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Wednesday, 30 July 2014

Boost to economy and jobs with restoration

THE announcement of government funding to secure dozens of jobs has proved a major cause for celebration.

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Those involved say the award of £1.25m to the Lakeland Arts Trust to help fund the restoration of the Windermere Steamboat Museum will have wide-ranging positive effects on the area.

The money is set to unlock around £9m in further investments and enable the trust to realise its ambitious vision for the museum.

The Regional Growth Fund Grant will in turn secure a £7.5m Heritage Lottery Fund grant as well as private investment, to be used to create a world-class tourist attraction.

The plans also form part of the Windermere Waterfront Programme, a regeneration project aimed at bringing in visitors by raising the profile of the area.

South Lakes MP Tim Farron was at the museum on Friday to celebrate the news, which he said would have a significant impact on the local economy.

He added: “You are going to have an absolutely fantastic and fascinating place open to the public, a really interesting tourist attraction.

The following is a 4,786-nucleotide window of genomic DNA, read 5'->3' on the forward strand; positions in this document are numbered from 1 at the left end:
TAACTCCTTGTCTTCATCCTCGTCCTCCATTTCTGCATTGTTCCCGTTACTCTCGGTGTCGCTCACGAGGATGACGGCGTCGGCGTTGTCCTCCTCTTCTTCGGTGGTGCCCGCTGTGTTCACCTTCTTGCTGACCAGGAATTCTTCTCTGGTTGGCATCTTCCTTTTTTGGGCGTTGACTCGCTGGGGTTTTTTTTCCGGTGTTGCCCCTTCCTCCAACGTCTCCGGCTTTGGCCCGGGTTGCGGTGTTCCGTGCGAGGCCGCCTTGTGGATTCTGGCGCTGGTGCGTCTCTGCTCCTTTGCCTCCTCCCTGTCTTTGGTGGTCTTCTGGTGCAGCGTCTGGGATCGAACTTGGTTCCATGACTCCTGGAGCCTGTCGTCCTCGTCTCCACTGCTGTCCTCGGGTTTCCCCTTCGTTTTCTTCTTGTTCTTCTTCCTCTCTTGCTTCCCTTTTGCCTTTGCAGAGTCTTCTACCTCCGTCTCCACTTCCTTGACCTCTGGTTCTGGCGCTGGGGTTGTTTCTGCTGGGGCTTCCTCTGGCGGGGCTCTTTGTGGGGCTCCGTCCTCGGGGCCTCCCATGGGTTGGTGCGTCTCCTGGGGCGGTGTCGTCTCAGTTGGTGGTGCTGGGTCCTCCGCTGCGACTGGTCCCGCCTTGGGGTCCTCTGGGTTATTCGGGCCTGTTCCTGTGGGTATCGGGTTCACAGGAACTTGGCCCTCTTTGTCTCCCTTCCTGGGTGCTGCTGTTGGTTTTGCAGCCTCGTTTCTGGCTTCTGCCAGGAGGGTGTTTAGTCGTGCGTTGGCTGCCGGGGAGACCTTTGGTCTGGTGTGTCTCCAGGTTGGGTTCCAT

“It will create more jobs locally and boost the number of people visiting the Lakes.

“It is important in terms of heritage but also for the economy – what it means for jobs is immense.”

He said the power of the grant to unlock further employment opportunities was welcome news in tough economic times.

Mr Farron was involved in bringing the funding to the area and said it signalled the start of an exciting period for Windermere.

The funding now means the plans can be put into action and the £10m refurbishment of the museum can take place.

Mr Farron added: “The great thing about the RGF is they are careful about how they spend it – and they have a record of backing winners.

“You have to be very clear about what you will do with the money. It took a lot of work to get this but it is a good use of public money and it is going to be spent wisely.”

And he described as “pretty impressive” the fact Lakeland Arts Trust were one of two South Lakes companies to receive funding, saying it meant the region was punching above its weight.

Burneside-based paper manufacturer James Cropper was also granted £3.15m to fund a biomass steam generating plant.

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